At the time, a 1970s decorative scheme still clung to the Center, and I found myself trying, and failing, to meditate on shag carpeting. So I left the Center to go and wander through Lincoln Park, reasoning that as long as I stayed silent, I wasn’t really breaking any rules. I soon found my way to the zoo and conservatory, and sat in the orchid room, a bible open in my lap, surrounded by the scent of growing things on a cold March day. That weekend I was struggling with a deep sense of unease. My experiences in the John Muir Woods and the Sierra Nevada mountains had convinced me that God was real, and that people could be good. But I didn’t think that I was any good. I was still looking to my faith to give me a short cut around myself, so that I would never have to travel through all the brokenness and sorrow of my selfhood. And the nun kept insisting that I read the Parable of the Prodigal Son and understand that my own brokenness had a place in God’s story.

My wandering through the park brought me, eventually, to the Great Ape House, and I sat inside it, on the tiered benches looking into the gorilla enclosure. The room was dark and mostly empty, silent except for the occasional interruption of a school tour passing through. A silverback came to lounge against the enclosure’s class, eating something slowly and staring out at me. Our gazes met. I saw tremendous beauty in his eyes, and was overcome by a sense of deep relief. If God made the silverback beautiful, then why not I? Was the gorilla seeing a similar beauty in me? And was God peeking out from its face, saying, yes, you are no different from the rest of creation, which I have made large and introspective and strangely gorgeous?

An initiation, of sorts, and an awakening to something. And it was followed by many others. At a campus ministry retreat, students from the University of Cincinnati interrupted a hike to sing. Sandstone cliffs rose up on either side, striated by the lapping waves of an ocean that disappeared millennia ago. Thin trees clung to them, and when the wind blew yellow leaves shook loose and scattered like the rain that was occasionally falling. A thin waterfall trickled down at the trail’s edge, and small fish darted in the shallow pool at its base. And the song reverberated through all of this, as other members of our group arrived at the big rock where the students were perching, and joined them in singing. At a retreat in Chicago, worshippers improvised tunes and sung psalms to them in the midst of communion, their voices rising and blending together in a conference room of the Chicago Youth Hostel. Again and again my life has been blessed by those who have set out to create focused spiritual environments, and lead me into a greater understanding of myself, God, and the possibilities of beauty in this world. These experiences have been both transcendent and immanent, full of a divine blessedness that comes from somewhere beyond ourselves, and a divine woundedness and healing that leads us more deeply into ourselves.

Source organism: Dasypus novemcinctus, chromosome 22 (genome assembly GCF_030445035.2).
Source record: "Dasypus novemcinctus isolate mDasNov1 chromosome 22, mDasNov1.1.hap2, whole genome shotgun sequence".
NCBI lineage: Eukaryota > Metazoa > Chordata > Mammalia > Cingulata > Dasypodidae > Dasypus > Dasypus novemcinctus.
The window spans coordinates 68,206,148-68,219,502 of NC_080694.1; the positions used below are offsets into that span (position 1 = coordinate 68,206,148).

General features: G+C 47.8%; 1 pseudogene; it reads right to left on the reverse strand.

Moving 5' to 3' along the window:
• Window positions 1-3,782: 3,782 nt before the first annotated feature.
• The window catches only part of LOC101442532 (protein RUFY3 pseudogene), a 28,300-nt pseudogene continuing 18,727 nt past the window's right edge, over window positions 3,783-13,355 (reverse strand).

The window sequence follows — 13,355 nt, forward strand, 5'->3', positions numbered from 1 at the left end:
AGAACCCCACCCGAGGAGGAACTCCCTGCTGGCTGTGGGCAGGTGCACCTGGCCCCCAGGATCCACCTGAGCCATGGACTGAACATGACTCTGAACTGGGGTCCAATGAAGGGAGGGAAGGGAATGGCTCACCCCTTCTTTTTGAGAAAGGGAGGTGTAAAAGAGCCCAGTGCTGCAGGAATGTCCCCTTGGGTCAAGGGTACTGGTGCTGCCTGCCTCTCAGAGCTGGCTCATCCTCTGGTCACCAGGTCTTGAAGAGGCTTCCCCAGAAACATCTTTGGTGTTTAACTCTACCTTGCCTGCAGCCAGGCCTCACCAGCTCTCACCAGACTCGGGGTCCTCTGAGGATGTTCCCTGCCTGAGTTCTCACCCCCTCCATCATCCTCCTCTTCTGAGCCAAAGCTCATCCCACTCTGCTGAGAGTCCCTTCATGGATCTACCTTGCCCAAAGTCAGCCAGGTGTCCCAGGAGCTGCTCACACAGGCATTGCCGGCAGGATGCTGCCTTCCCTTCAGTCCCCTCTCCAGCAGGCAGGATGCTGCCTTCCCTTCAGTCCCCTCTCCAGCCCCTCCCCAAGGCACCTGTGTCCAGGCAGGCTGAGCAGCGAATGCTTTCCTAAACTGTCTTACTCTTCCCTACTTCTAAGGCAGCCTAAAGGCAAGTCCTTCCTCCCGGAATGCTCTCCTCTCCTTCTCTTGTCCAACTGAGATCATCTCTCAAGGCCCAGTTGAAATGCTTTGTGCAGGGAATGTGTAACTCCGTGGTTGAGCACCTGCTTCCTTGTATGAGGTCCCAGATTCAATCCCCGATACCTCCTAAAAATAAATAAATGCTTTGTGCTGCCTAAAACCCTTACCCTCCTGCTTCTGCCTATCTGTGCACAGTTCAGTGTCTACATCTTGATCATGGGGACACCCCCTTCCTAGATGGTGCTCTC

All of these ways of awakening present the awakened person with some profound questions. What comes next? Something has changed. A new world, a new way of being, has become visible. God is discovered to be present in the beauty of nature and in the pain and glory of humanity. We feel called to respond to this revelation, and unable to retreat from it. But how should we respond?